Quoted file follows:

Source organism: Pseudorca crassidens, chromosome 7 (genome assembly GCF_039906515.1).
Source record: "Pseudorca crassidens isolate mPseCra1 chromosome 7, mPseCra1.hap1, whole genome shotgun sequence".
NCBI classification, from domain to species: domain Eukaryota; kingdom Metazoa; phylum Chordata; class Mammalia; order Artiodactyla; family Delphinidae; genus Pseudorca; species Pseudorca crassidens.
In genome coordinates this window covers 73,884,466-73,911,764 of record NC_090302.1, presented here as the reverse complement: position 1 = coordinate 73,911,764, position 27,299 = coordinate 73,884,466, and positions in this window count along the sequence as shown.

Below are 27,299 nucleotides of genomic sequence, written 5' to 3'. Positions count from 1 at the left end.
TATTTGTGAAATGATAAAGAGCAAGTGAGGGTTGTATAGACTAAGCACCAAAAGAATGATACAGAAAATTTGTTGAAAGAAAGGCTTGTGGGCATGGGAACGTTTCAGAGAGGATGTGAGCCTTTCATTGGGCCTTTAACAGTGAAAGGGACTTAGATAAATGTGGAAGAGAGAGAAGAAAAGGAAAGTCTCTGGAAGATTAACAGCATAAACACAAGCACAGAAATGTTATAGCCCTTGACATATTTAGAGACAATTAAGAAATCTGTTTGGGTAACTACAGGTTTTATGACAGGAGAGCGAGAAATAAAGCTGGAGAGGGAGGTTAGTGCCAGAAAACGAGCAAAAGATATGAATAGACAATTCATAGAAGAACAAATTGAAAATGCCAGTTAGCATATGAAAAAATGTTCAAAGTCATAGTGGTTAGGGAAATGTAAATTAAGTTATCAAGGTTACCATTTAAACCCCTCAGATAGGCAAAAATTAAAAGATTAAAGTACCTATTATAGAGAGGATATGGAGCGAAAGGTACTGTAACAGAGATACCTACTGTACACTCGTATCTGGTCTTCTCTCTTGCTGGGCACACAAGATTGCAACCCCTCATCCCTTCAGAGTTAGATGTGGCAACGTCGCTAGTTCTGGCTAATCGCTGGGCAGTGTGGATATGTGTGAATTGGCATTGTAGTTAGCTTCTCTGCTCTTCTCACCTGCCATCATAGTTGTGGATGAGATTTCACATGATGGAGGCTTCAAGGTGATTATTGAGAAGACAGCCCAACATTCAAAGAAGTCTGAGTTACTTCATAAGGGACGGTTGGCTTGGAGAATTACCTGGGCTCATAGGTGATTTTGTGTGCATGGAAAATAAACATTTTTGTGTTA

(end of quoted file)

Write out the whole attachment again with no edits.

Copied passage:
Source organism: Pseudorca crassidens, chromosome 7 (genome assembly GCF_039906515.1).
Source record: "Pseudorca crassidens isolate mPseCra1 chromosome 7, mPseCra1.hap1, whole genome shotgun sequence".
NCBI classification, from domain to species: domain Eukaryota; kingdom Metazoa; phylum Chordata; class Mammalia; order Artiodactyla; family Delphinidae; genus Pseudorca; species Pseudorca crassidens.
In genome coordinates this window covers 73,884,466-73,911,764 of record NC_090302.1, presented here as the reverse complement: position 1 = coordinate 73,911,764, position 27,299 = coordinate 73,884,466, and positions in this window count along the sequence as shown.

Below are 27,299 nucleotides of genomic sequence, written 5' to 3'. Positions count from 1 at the left end.
TATTTGTGAAATGATAAAGAGCAAGTGAGGGTTGTATAGACTAAGCACCAAAAGAATGATACAGAAAATTTGTTGAAAGAAAGGCTTGTGGGCATGGGAACGTTTCAGAGAGGATGTGAGCCTTTCATTGGGCCTTTAACAGTGAAAGGGACTTAGATAAATGTGGAAGAGAGAGAAGAAAAGGAAAGTCTCTGGAAGATTAACAGCATAAACACAAGCACAGAAATGTTATAGCCCTTGACATATTTAGAGACAATTAAGAAATCTGTTTGGGTAACTACAGGTTTTATGACAGGAGAGCGAGAAATAAAGCTGGAGAGGGAGGTTAGTGCCAGAAAACGAGCAAAAGATATGAATAGACAATTCATAGAAGAACAAATTGAAAATGCCAGTTAGCATATGAAAAAATGTTCAAAGTCATAGTGGTTAGGGAAATGTAAATTAAGTTATCAAGGTTACCATTTAAACCCCTCAGATAGGCAAAAATTAAAAGATTAAAGTACCTATTATAGAGAGGATATGGAGCGAAAGGTACTGTAACAGAGATACCTACTGTACACTCGTATCTGGTCTTCTCTCTTGCTGGGCACACAAGATTGCAACCCCTCATCCCTTCAGAGTTAGATGTGGCAACGTCGCTAGTTCTGGCTAATCGCTGGGCAGTGTGGATATGTGTGAATTGGCATTGTAGTTAGCTTCTCTGCTCTTCTCACCTGCCATCATAGTTGTGGATGAGATTTCACATGATGGAGGCTTCAAGGTGATTATTGAGAAGACAGCCCAACATTCAAAGAAGTCTGAGTTACTTCATAAGGGACGGTTGGCTTGGAGAATTACCTGGGCTCATAGGTGATTTTGTGTGCATGGAAAATAAACATTTTTGTGTTA